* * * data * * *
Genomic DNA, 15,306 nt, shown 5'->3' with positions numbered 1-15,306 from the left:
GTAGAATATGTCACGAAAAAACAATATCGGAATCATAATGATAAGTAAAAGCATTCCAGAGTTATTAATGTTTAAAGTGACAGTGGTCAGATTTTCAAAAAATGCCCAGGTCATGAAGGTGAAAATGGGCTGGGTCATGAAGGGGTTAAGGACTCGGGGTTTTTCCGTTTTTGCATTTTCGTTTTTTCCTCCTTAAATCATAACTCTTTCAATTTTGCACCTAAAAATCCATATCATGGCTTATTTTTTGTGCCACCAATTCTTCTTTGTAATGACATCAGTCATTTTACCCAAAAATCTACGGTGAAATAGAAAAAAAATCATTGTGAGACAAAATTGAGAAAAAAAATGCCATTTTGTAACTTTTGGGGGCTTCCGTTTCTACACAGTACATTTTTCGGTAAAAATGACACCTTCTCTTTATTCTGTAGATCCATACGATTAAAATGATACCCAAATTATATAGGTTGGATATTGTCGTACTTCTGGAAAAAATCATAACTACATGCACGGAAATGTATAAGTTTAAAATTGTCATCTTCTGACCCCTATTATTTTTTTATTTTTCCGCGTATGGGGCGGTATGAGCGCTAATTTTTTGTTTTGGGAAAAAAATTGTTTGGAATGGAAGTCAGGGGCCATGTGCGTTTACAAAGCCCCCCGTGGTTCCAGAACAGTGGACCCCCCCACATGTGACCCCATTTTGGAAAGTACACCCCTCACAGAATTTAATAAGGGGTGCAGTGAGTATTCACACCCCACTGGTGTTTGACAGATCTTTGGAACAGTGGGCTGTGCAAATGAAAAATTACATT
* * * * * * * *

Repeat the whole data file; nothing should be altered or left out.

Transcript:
Genomic DNA, 15,306 nt, shown 5'->3' with positions numbered 1-15,306 from the left:
GTAGAATATGTCACGAAAAAACAATATCGGAATCATAATGATAAGTAAAAGCATTCCAGAGTTATTAATGTTTAAAGTGACAGTGGTCAGATTTTCAAAAAATGCCCAGGTCATGAAGGTGAAAATGGGCTGGGTCATGAAGGGGTTAAGGACTCGGGGTTTTTCCGTTTTTGCATTTTCGTTTTTTCCTCCTTAAATCATAACTCTTTCAATTTTGCACCTAAAAATCCATATCATGGCTTATTTTTTGTGCCACCAATTCTTCTTTGTAATGACATCAGTCATTTTACCCAAAAATCTACGGTGAAATAGAAAAAAAATCATTGTGAGACAAAATTGAGAAAAAAAATGCCATTTTGTAACTTTTGGGGGCTTCCGTTTCTACACAGTACATTTTTCGGTAAAAATGACACCTTCTCTTTATTCTGTAGATCCATACGATTAAAATGATACCCAAATTATATAGGTTGGATATTGTCGTACTTCTGGAAAAAATCATAACTACATGCACGGAAATGTATAAGTTTAAAATTGTCATCTTCTGACCCCTATTATTTTTTTATTTTTCCGCGTATGGGGCGGTATGAGCGCTAATTTTTTGTTTTGGGAAAAAAATTGTTTGGAATGGAAGTCAGGGGCCATGTGCGTTTACAAAGCCCCCCGTGGTTCCAGAACAGTGGACCCCCCCACATGTGACCCCATTTTGGAAAGTACACCCCTCACAGAATTTAATAAGGGGTGCAGTGAGTATTCACACCCCACTGGTGTTTGACAGATCTTTGGAACAGTGGGCTGTGCAAATGAAAAATTACATT